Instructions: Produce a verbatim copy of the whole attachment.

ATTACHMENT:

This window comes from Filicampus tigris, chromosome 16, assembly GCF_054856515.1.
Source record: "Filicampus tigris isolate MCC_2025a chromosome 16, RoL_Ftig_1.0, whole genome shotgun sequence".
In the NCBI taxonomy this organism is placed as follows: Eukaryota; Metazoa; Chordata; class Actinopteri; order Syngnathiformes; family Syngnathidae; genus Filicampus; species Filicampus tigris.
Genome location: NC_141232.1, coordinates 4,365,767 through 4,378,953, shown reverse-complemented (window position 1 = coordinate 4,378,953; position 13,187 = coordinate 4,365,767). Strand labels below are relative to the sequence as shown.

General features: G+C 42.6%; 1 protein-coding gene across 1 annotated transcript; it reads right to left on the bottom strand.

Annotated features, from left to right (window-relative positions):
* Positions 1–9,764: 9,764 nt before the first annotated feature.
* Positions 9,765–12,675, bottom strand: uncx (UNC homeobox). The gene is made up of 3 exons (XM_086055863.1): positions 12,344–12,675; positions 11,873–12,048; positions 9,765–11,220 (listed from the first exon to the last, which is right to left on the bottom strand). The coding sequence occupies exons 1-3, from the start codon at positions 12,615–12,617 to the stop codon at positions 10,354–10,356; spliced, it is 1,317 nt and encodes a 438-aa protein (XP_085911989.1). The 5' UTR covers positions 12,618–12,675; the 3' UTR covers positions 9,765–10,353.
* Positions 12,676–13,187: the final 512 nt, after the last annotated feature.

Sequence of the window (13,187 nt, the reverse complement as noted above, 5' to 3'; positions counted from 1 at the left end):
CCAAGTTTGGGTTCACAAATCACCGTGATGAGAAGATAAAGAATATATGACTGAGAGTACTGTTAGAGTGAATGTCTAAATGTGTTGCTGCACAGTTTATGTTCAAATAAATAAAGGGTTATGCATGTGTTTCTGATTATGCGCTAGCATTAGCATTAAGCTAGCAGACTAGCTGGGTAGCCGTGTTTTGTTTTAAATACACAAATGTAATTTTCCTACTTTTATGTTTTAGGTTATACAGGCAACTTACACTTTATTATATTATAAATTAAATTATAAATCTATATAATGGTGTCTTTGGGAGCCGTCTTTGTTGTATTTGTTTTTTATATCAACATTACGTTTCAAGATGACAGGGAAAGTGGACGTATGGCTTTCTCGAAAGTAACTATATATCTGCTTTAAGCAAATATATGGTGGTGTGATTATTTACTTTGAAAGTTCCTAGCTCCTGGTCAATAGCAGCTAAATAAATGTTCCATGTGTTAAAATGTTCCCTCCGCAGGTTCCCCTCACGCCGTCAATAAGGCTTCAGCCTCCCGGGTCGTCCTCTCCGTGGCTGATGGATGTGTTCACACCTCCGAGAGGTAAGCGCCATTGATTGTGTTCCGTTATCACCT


This window comes from Filicampus tigris, chromosome 16, assembly GCF_054856515.1.
Source record: "Filicampus tigris isolate MCC_2025a chromosome 16, RoL_Ftig_1.0, whole genome shotgun sequence".
In the NCBI taxonomy this organism is placed as follows: Eukaryota; Metazoa; Chordata; class Actinopteri; order Syngnathiformes; family Syngnathidae; genus Filicampus; species Filicampus tigris.
Genome location: NC_141232.1, coordinates 4,365,767 through 4,378,953, shown reverse-complemented (window position 1 = coordinate 4,378,953; position 13,187 = coordinate 4,365,767). Strand labels below are relative to the sequence as shown.

General features: G+C 42.6%; 1 protein-coding gene across 1 annotated transcript; it reads right to left on the bottom strand.

Annotated features, from left to right (window-relative positions):
* Positions 1–9,764: 9,764 nt before the first annotated feature.
* Positions 9,765–12,675, bottom strand: uncx (UNC homeobox). The gene is made up of 3 exons (XM_086055863.1): positions 12,344–12,675; positions 11,873–12,048; positions 9,765–11,220 (listed from the first exon to the last, which is right to left on the bottom strand). The coding sequence occupies exons 1-3, from the start codon at positions 12,615–12,617 to the stop codon at positions 10,354–10,356; spliced, it is 1,317 nt and encodes a 438-aa protein (XP_085911989.1). The 5' UTR covers positions 12,618–12,675; the 3' UTR covers positions 9,765–10,353.
* Positions 12,676–13,187: the final 512 nt, after the last annotated feature.

Sequence of the window (13,187 nt, the reverse complement as noted above, 5' to 3'; positions counted from 1 at the left end):
CCAAGTTTGGGTTCACAAATCACCGTGATGAGAAGATAAAGAATATATGACTGAGAGTACTGTTAGAGTGAATGTCTAAATGTGTTGCTGCACAGTTTATGTTCAAATAAATAAAGGGTTATGCATGTGTTTCTGATTATGCGCTAGCATTAGCATTAAGCTAGCAGACTAGCTGGGTAGCCGTGTTTTGTTTTAAATACACAAATGTAATTTTCCTACTTTTATGTTTTAGGTTATACAGGCAACTTACACTTTATTATATTATAAATTAAATTATAAATCTATATAATGGTGTCTTTGGGAGCCGTCTTTGTTGTATTTGTTTTTTATATCAACATTACGTTTCAAGATGACAGGGAAAGTGGACGTATGGCTTTCTCGAAAGTAACTATATATCTGCTTTAAGCAAATATATGGTGGTGTGATTATTTACTTTGAAAGTTCCTAGCTCCTGGTCAATAGCAGCTAAATAAATGTTCCATGTGTTAAAATGTTCCCTCCGCAGGTTCCCCTCACGCCGTCAATAAGGCTTCAGCCTCCCGGGTCGTCCTCTCCGTGGCTGATGGATGTGTTCACACCTCCGAGAGGTAAGCGCCATTGATTGTGTTCCGTTATCACCT